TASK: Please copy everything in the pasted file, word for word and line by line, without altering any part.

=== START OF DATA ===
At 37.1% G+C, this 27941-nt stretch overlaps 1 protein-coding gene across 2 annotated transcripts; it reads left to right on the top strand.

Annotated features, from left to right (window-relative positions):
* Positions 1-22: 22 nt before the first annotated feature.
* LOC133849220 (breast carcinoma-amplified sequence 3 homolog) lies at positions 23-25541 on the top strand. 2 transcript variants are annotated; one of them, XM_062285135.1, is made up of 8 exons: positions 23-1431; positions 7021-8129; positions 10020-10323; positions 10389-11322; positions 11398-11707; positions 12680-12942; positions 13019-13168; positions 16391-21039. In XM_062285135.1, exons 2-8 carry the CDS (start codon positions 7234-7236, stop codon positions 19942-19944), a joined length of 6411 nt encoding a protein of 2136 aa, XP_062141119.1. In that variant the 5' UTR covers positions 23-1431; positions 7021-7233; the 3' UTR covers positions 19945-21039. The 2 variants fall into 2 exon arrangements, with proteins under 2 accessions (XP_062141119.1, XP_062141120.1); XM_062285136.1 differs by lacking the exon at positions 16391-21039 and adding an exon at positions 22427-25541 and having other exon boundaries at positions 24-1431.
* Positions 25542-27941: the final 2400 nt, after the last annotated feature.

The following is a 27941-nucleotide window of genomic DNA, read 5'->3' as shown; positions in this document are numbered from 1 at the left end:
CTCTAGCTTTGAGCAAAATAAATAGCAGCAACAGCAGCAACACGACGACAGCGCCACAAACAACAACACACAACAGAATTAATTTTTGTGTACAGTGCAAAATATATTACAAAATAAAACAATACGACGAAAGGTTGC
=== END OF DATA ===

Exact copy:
At 37.1% G+C, this 27941-nt stretch overlaps 1 protein-coding gene across 2 annotated transcripts; it reads left to right on the top strand.

Annotated features, from left to right (window-relative positions):
* Positions 1-22: 22 nt before the first annotated feature.
* LOC133849220 (breast carcinoma-amplified sequence 3 homolog) lies at positions 23-25541 on the top strand. 2 transcript variants are annotated; one of them, XM_062285135.1, is made up of 8 exons: positions 23-1431; positions 7021-8129; positions 10020-10323; positions 10389-11322; positions 11398-11707; positions 12680-12942; positions 13019-13168; positions 16391-21039. In XM_062285135.1, exons 2-8 carry the CDS (start codon positions 7234-7236, stop codon positions 19942-19944), a joined length of 6411 nt encoding a protein of 2136 aa, XP_062141119.1. In that variant the 5' UTR covers positions 23-1431; positions 7021-7233; the 3' UTR covers positions 19945-21039. The 2 variants fall into 2 exon arrangements, with proteins under 2 accessions (XP_062141119.1, XP_062141120.1); XM_062285136.1 differs by lacking the exon at positions 16391-21039 and adding an exon at positions 22427-25541 and having other exon boundaries at positions 24-1431.
* Positions 25542-27941: the final 2400 nt, after the last annotated feature.

The following is a 27941-nucleotide window of genomic DNA, read 5'->3' as shown; positions in this document are numbered from 1 at the left end:
CTCTAGCTTTGAGCAAAATAAATAGCAGCAACAGCAGCAACACGACGACAGCGCCACAAACAACAACACACAACAGAATTAATTTTTGTGTACAGTGCAAAATATATTACAAAATAAAACAATACGACGAAAGGTTGC